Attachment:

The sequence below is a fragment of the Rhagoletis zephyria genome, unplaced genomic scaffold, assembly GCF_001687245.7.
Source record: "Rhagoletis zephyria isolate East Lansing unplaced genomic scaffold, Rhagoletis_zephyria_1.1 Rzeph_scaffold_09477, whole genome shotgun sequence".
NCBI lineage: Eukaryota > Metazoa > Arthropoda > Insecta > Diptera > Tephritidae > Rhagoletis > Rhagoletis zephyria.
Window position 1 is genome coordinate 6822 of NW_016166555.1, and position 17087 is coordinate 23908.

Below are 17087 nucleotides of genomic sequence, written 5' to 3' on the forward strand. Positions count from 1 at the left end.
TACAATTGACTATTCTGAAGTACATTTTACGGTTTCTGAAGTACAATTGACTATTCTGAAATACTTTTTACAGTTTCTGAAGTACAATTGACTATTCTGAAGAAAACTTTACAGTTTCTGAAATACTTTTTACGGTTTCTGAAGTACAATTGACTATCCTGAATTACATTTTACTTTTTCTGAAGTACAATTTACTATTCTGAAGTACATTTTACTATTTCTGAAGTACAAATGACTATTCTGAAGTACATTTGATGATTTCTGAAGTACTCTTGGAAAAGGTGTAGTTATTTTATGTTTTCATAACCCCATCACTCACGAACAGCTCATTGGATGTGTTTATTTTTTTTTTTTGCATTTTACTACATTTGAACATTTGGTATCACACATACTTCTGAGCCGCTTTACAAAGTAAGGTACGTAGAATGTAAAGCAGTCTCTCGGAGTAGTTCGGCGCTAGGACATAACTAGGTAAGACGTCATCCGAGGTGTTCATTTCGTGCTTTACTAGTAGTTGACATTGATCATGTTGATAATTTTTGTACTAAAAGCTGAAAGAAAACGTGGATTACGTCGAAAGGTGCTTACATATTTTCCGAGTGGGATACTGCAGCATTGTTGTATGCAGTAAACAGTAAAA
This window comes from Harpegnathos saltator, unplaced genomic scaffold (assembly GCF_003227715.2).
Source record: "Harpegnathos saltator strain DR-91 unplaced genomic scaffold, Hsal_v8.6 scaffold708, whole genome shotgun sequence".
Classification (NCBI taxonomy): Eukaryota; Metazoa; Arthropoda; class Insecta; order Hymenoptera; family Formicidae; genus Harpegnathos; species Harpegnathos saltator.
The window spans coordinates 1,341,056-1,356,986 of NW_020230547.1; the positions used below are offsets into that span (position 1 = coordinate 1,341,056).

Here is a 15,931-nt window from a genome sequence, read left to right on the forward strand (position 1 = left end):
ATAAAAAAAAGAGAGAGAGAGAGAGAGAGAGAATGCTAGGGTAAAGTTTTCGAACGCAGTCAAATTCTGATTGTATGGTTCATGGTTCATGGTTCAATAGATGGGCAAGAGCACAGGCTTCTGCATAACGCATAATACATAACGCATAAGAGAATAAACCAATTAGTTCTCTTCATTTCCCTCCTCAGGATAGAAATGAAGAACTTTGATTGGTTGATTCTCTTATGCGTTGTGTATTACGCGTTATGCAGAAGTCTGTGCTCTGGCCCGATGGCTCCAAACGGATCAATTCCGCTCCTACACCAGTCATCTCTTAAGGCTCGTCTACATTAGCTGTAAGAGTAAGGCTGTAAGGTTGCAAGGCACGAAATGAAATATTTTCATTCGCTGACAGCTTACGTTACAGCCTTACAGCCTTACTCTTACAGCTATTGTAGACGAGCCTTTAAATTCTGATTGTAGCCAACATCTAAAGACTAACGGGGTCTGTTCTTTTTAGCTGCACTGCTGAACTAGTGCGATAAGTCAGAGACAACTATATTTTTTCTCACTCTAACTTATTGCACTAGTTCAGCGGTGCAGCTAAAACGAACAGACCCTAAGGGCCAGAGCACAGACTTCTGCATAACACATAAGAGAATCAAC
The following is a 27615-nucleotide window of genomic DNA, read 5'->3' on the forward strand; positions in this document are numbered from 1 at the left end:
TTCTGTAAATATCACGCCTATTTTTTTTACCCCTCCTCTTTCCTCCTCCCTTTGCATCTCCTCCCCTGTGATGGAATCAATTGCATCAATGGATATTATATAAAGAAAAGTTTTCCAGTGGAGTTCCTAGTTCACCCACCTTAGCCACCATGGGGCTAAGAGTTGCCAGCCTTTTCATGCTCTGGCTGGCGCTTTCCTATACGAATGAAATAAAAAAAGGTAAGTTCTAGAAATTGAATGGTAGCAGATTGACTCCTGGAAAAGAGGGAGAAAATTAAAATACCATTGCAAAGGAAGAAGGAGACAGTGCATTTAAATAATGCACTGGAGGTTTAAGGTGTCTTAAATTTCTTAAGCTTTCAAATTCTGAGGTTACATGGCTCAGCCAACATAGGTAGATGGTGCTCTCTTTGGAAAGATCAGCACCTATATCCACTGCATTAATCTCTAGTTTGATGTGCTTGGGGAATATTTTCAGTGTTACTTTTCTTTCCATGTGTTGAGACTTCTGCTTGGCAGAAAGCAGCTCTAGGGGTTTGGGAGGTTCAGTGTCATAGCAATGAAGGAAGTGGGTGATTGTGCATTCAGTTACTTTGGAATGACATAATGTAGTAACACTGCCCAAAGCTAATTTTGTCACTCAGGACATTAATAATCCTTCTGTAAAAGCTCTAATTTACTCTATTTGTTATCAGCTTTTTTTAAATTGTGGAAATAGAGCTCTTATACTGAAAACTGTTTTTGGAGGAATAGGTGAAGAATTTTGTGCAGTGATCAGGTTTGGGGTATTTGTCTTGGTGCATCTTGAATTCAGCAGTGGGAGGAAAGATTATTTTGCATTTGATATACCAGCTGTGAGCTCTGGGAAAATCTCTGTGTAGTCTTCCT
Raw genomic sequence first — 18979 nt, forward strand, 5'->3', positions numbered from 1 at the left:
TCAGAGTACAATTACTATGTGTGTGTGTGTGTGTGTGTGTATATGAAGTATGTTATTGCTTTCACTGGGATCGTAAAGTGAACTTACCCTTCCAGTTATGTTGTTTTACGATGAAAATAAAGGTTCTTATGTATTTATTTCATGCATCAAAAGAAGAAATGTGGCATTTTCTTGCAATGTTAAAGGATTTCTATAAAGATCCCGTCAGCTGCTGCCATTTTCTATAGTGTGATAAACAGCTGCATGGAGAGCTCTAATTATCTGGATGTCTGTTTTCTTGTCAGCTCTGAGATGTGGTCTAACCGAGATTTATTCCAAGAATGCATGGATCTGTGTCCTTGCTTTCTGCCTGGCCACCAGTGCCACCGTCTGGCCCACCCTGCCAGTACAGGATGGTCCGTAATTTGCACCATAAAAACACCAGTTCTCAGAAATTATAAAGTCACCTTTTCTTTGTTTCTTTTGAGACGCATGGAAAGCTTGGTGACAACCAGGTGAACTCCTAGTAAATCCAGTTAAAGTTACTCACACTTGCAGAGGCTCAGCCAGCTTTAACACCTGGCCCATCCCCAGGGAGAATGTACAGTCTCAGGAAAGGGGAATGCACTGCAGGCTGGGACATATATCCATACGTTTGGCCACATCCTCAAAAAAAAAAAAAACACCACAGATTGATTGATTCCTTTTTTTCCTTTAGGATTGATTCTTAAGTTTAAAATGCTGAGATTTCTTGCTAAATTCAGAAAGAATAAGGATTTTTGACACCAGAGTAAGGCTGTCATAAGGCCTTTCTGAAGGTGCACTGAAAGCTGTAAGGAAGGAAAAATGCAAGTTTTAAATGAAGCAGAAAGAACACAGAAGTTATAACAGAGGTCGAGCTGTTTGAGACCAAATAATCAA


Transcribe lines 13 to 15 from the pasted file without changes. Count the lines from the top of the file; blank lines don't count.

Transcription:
The following is a 27615-nucleotide window of genomic DNA, read 5'->3' on the forward strand; positions in this document are numbered from 1 at the left end:
TTCTGTAAATATCACGCCTATTTTTTTTACCCCTCCTCTTTCCTCCTCCCTTTGCATCTCCTCCCCTGTGATGGAATCAATTGCATCAATGGATATTATATAAAGAAAAGTTTTCCAGTGGAGTTCCTAGTTCACCCACCTTAGCCACCATGGGGCTAAGAGTTGCCAGCCTTTTCATGCTCTGGCTGGCGCTTTCCTATACGAATGAAATAAAAAAAGGTAAGTTCTAGAAATTGAATGGTAGCAGATTGACTCCTGGAAAAGAGGGAGAAAATTAAAATACCATTGCAAAGGAAGAAGGAGACAGTGCATTTAAATAATGCACTGGAGGTTTAAGGTGTCTTAAATTTCTTAAGCTTTCAAATTCTGAGGTTACATGGCTCAGCCAACATAGGTAGATGGTGCTCTCTTTGGAAAGATCAGCACCTATATCCACTGCATTAATCTCTAGTTTGATGTGCTTGGGGAATATTTTCAGTGTTACTTTTCTTTCCATGTGTTGAGACTTCTGCTTGGCAGAAAGCAGCTCTAGGGGTTTGGGAGGTTCAGTGTCATAGCAATGAAGGAAGTGGGTGATTGTGCATTCAGTTACTTTGGAATGACATAATGTAGTAACACTGCCCAAAGCTAATTTTGTCACTCAGGACATTAATAATCCTTCTGTAAAAGCTCTAATTTACTCTATTTGTTATCAGCTTTTTTTAAATTGTGGAAATAGAGCTCTTATACTGAAAACTGTTTTTGGAGGAATAGGTGAAGAATTTTGTGCAGTGATCAGGTTTGGGGTATTTGTCTTGGTGCATCTTGAATTCAGCAGTGGGAGGAAAGATTATTTTGCATTTGATATACCAGCTGTGAGCTCTGGGAAAATCTCTGTGTAGTCTTCCT
Raw genomic sequence first — 18979 nt, forward strand, 5'->3', positions numbered from 1 at the left: